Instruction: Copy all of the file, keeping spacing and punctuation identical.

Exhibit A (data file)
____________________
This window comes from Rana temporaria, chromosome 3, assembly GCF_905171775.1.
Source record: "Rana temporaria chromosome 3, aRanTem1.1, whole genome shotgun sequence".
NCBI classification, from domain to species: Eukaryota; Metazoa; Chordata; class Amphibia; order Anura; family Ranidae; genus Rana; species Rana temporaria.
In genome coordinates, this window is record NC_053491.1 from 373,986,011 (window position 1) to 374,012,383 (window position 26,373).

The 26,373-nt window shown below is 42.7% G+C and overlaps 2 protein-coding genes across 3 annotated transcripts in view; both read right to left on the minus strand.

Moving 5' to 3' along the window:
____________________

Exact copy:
This window comes from Rana temporaria, chromosome 3, assembly GCF_905171775.1.
Source record: "Rana temporaria chromosome 3, aRanTem1.1, whole genome shotgun sequence".
NCBI classification, from domain to species: Eukaryota; Metazoa; Chordata; class Amphibia; order Anura; family Ranidae; genus Rana; species Rana temporaria.
In genome coordinates, this window is record NC_053491.1 from 373,986,011 (window position 1) to 374,012,383 (window position 26,373).

The 26,373-nt window shown below is 42.7% G+C and overlaps 2 protein-coding genes across 3 annotated transcripts in view; both read right to left on the minus strand.

Moving 5' to 3' along the window: